This sandstone sculpture of cherubs with attributes is a typical example of a garden statue from the Northern Netherlands of the early 18th century.
We know of no maker of this unsigned sculpture. Depictions with putti were very popular in the beginning of the 18th century. Sculptors like the Van Logterens and De Baurscheits made various group images of children.
This garden statue originates from their proximity. Two similar unsigned statues in the Rijksmuseum were initially attributed to Jacob Vennekool, a sculptor that worked in the environment of the Van Logterens. P.M. Fischer, who performed a study on the Van Logterens, however, believes these groups to be made by Baurscheit.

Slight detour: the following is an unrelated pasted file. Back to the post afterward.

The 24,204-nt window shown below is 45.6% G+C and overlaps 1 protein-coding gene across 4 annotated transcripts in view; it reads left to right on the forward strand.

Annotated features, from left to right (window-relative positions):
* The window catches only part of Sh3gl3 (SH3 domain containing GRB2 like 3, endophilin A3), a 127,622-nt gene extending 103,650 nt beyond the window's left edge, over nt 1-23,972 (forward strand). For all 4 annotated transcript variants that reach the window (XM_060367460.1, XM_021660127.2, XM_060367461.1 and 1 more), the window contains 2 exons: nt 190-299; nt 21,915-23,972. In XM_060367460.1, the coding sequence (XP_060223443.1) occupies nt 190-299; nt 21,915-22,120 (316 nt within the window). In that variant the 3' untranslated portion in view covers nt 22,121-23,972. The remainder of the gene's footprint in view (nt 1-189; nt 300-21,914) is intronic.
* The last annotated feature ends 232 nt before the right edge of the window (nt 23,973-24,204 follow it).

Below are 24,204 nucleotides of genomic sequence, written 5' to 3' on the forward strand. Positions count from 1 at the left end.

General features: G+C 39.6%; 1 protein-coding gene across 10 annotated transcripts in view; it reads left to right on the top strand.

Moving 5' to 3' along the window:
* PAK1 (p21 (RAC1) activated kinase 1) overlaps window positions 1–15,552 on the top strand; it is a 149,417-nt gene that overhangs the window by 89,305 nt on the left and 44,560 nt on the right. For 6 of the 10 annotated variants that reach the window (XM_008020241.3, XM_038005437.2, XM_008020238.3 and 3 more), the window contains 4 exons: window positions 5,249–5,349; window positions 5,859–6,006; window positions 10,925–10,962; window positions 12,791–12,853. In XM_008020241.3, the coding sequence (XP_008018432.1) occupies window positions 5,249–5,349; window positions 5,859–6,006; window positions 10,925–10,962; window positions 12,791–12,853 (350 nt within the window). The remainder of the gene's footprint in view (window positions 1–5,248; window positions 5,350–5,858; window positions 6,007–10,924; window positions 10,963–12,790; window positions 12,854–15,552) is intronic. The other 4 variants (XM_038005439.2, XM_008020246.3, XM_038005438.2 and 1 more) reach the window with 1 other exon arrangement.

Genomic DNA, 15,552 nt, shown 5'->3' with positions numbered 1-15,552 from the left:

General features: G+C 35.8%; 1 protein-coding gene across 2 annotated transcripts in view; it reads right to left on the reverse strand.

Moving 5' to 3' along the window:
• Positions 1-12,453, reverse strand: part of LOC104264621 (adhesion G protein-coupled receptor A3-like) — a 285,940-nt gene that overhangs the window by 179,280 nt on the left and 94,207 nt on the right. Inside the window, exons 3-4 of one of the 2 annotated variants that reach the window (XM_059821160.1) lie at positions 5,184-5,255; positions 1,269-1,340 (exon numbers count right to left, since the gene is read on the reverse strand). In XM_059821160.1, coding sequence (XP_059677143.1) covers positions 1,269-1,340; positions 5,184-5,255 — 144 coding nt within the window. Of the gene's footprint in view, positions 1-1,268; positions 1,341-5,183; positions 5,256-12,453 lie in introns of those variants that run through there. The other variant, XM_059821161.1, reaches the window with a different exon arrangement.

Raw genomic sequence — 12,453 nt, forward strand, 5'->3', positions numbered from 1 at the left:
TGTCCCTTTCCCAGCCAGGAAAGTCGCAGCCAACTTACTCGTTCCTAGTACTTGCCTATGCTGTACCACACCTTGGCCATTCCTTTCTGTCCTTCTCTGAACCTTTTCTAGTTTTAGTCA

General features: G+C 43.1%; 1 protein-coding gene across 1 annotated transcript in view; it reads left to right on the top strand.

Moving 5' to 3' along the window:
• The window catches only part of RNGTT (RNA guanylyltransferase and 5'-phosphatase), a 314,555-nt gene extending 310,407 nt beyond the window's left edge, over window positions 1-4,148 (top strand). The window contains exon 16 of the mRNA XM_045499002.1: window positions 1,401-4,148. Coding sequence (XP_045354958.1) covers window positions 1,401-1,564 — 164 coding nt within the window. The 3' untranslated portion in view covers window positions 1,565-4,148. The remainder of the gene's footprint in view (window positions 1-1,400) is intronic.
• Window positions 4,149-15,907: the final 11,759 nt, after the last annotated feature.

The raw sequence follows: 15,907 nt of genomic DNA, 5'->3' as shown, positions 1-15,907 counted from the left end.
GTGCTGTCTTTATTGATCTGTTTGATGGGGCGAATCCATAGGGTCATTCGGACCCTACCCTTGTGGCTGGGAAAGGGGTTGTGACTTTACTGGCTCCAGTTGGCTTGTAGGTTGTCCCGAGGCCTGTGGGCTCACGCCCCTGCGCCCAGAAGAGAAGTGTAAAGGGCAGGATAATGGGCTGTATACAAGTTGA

The subject of the sculpture at hand is difficult to establish. The various animals held by the putti convey conflicting messages. The dove personifies peace or Venus (and therewith lust). The salamander represents eternity or the virtuous person that is not digested by the fire of lust.
The owl depicts wisdom or, according to the common knowledge of the 17th and 18th century, blindness and foolishness because of its poor abilities to see in the daylight.
Given the amiable posture of the putti towards each other, it is likely that the one with the dove stands for love and lust and the one with the salamander stands for virtue and resistance to temptation. The owl, depicting blindness, suggests that even the most virtuous are prone to seduction.
P.M. Fischer, Ignatius en Jan van Logteren beeldhouwers en stuckunstenaars in het Amsterdam van de 18de eeuw, Alphen aan de Rijn 2005, p. 38-40 over de gebroeders Vennecool
J. Leeuwenberg,W. Halsema-Kubes, Beeldhouwkunst in het Rijksmuseum, ’s Gravenhage 1973, p. 263,264, nr. 357
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